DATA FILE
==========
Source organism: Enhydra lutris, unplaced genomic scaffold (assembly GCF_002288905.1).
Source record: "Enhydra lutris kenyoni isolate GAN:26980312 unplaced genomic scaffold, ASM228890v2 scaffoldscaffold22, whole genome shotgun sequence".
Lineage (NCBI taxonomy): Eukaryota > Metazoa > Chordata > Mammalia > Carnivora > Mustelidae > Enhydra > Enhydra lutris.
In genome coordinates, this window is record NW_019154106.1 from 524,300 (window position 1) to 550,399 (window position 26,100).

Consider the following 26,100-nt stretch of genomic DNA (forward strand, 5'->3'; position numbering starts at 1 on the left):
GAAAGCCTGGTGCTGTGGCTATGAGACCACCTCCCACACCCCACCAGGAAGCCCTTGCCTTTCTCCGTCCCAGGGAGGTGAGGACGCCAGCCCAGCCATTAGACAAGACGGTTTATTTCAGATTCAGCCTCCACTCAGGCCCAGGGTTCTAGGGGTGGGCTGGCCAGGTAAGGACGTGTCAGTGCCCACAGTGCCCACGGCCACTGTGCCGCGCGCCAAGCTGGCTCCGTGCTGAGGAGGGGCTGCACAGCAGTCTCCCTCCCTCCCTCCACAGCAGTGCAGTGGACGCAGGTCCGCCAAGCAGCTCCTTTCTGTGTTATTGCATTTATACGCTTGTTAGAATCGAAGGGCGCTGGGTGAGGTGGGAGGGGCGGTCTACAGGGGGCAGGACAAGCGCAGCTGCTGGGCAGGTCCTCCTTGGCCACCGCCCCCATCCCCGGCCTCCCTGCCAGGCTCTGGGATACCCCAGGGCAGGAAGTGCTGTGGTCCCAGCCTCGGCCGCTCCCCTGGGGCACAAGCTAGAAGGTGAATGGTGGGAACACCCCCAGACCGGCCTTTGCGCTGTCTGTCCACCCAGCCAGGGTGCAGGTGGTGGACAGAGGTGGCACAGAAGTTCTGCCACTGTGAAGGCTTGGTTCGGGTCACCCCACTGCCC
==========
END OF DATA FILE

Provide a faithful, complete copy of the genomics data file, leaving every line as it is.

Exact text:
Source organism: Enhydra lutris, unplaced genomic scaffold (assembly GCF_002288905.1).
Source record: "Enhydra lutris kenyoni isolate GAN:26980312 unplaced genomic scaffold, ASM228890v2 scaffoldscaffold22, whole genome shotgun sequence".
Lineage (NCBI taxonomy): Eukaryota > Metazoa > Chordata > Mammalia > Carnivora > Mustelidae > Enhydra > Enhydra lutris.
In genome coordinates, this window is record NW_019154106.1 from 524,300 (window position 1) to 550,399 (window position 26,100).

Consider the following 26,100-nt stretch of genomic DNA (forward strand, 5'->3'; position numbering starts at 1 on the left):
GAAAGCCTGGTGCTGTGGCTATGAGACCACCTCCCACACCCCACCAGGAAGCCCTTGCCTTTCTCCGTCCCAGGGAGGTGAGGACGCCAGCCCAGCCATTAGACAAGACGGTTTATTTCAGATTCAGCCTCCACTCAGGCCCAGGGTTCTAGGGGTGGGCTGGCCAGGTAAGGACGTGTCAGTGCCCACAGTGCCCACGGCCACTGTGCCGCGCGCCAAGCTGGCTCCGTGCTGAGGAGGGGCTGCACAGCAGTCTCCCTCCCTCCCTCCACAGCAGTGCAGTGGACGCAGGTCCGCCAAGCAGCTCCTTTCTGTGTTATTGCATTTATACGCTTGTTAGAATCGAAGGGCGCTGGGTGAGGTGGGAGGGGCGGTCTACAGGGGGCAGGACAAGCGCAGCTGCTGGGCAGGTCCTCCTTGGCCACCGCCCCCATCCCCGGCCTCCCTGCCAGGCTCTGGGATACCCCAGGGCAGGAAGTGCTGTGGTCCCAGCCTCGGCCGCTCCCCTGGGGCACAAGCTAGAAGGTGAATGGTGGGAACACCCCCAGACCGGCCTTTGCGCTGTCTGTCCACCCAGCCAGGGTGCAGGTGGTGGACAGAGGTGGCACAGAAGTTCTGCCACTGTGAAGGCTTGGTTCGGGTCACCCCACTGCCC